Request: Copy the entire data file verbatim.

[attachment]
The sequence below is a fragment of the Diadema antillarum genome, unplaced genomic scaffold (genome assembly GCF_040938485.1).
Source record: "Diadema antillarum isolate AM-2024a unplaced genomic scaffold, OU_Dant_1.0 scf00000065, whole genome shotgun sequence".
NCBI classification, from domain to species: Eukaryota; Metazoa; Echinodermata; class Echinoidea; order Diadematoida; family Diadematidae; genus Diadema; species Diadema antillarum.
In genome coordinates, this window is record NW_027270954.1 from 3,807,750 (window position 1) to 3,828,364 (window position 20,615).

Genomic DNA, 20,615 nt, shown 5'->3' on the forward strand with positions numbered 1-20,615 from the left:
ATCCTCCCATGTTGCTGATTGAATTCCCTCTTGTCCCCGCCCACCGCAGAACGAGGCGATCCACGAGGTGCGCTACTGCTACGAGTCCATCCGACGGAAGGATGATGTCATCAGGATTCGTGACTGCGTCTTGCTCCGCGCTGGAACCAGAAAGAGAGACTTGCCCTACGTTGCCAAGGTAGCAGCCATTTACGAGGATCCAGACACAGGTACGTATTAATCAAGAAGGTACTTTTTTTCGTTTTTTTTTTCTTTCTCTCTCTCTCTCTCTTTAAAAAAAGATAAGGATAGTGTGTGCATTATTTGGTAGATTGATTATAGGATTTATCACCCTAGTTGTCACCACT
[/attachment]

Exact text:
The sequence below is a fragment of the Diadema antillarum genome, unplaced genomic scaffold (genome assembly GCF_040938485.1).
Source record: "Diadema antillarum isolate AM-2024a unplaced genomic scaffold, OU_Dant_1.0 scf00000065, whole genome shotgun sequence".
NCBI classification, from domain to species: Eukaryota; Metazoa; Echinodermata; class Echinoidea; order Diadematoida; family Diadematidae; genus Diadema; species Diadema antillarum.
In genome coordinates, this window is record NW_027270954.1 from 3,807,750 (window position 1) to 3,828,364 (window position 20,615).

Genomic DNA, 20,615 nt, shown 5'->3' on the forward strand with positions numbered 1-20,615 from the left:
ATCCTCCCATGTTGCTGATTGAATTCCCTCTTGTCCCCGCCCACCGCAGAACGAGGCGATCCACGAGGTGCGCTACTGCTACGAGTCCATCCGACGGAAGGATGATGTCATCAGGATTCGTGACTGCGTCTTGCTCCGCGCTGGAACCAGAAAGAGAGACTTGCCCTACGTTGCCAAGGTAGCAGCCATTTACGAGGATCCAGACACAGGTACGTATTAATCAAGAAGGTACTTTTTTTCGTTTTTTTTTTCTTTCTCTCTCTCTCTCTCTTTAAAAAAAGATAAGGATAGTGTGTGCATTATTTGGTAGATTGATTATAGGATTTATCACCCTAGTTGTCACCACT